Elzbieta was born in Krakow and raised in Poland and the Middle East. She is now based in Toronto.
Her exposure to different cultures gave her an appreciation for travel, and by moving to Canada to attend the Ontario College of Art and Design, she developed a love for the Canadian landscape. This background is strongly reflected in her work as an oil painter.
Perhaps as a natural response to the vastness of the North American continent, coupled with the vacuity of the Kuwaiti desert, her paintings depict large areas of open spaces, such as skies or water, defined by pattern formations.
Within these paintings, movement and space pose a question that pertains to entering a work where place and time are undefined. What is required is something personal: a thought, a colour, an ephemeral quality of sunlight, a timeless sky as a universal space of collective memory.
With their low horizon lines, sculpted cloud formations, and chiaroscuro lighting, Elzbieta’s swelling skyscapes recall the compositional techniques reminiscent of Van Ruisdael’s View of Haarlem from the Dunes at Oveveen (1670). Continuing the tradition of seventeenth-century Dutch landscape paintings, where the sky or water fills almost three-quarters of the picture space, Elzbieta’s take on the landscape is further touched by the quality of her contemporaneity and nostalgia for Turner’s subtle treatment of light and space, Caravaggio’s dramatic use of tenebrism, Monet’s organization of tone and pattern, and the forceful energy of nineteenth-century Polish painters like Chelmonski, Gierymski, and Kotsis.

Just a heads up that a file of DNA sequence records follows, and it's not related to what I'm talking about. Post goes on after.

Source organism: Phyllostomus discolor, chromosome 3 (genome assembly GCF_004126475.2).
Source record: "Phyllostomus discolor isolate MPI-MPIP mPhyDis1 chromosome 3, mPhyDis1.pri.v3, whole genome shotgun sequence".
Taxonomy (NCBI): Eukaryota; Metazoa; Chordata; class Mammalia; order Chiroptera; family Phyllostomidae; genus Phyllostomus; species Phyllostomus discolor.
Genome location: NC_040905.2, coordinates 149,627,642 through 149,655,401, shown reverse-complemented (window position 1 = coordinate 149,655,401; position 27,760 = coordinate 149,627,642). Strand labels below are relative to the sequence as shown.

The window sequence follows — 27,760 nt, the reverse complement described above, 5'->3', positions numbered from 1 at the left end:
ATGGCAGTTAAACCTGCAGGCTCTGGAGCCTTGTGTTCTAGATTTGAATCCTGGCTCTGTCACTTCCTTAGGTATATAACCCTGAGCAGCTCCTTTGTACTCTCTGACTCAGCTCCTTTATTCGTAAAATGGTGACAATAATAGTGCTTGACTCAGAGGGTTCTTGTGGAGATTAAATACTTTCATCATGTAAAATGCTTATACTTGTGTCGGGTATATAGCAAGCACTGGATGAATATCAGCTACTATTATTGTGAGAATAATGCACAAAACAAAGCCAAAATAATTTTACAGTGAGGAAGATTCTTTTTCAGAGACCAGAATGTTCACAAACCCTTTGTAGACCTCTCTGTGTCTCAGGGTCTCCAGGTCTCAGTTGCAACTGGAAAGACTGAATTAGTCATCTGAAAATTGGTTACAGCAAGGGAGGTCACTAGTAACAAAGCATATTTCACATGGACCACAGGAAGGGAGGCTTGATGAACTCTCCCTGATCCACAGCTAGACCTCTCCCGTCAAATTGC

Elzbieta’s paintings depict large open spaces, such as skies and surfaces, defined by pattern formations that seem to always be on the brink of change.
Her skyscapes are an ongoing exploration of the nature of light and its potential to describe space in terms of movement. In her approach to the ever-changing subject matter of landscape, Elzbieta strives to capture the constant movement of the skies and of light itself, which results in an atmospheric blurring of boundaries between masses of land, bodies of water, and the sky—between solid and void, matter and light.
At times, seeping with the rich hues of a sublime sunset or the brooding darkness of an impending storm, the paintings are at once inviting and ominous to the viewer. Despite the variance among Elzbieta’s skyscapes, the ultimate thesis underlying her series is the ubiquitous nature of the sky. This is to say, the sky refers to a universal space of collective, rather than individual, memory.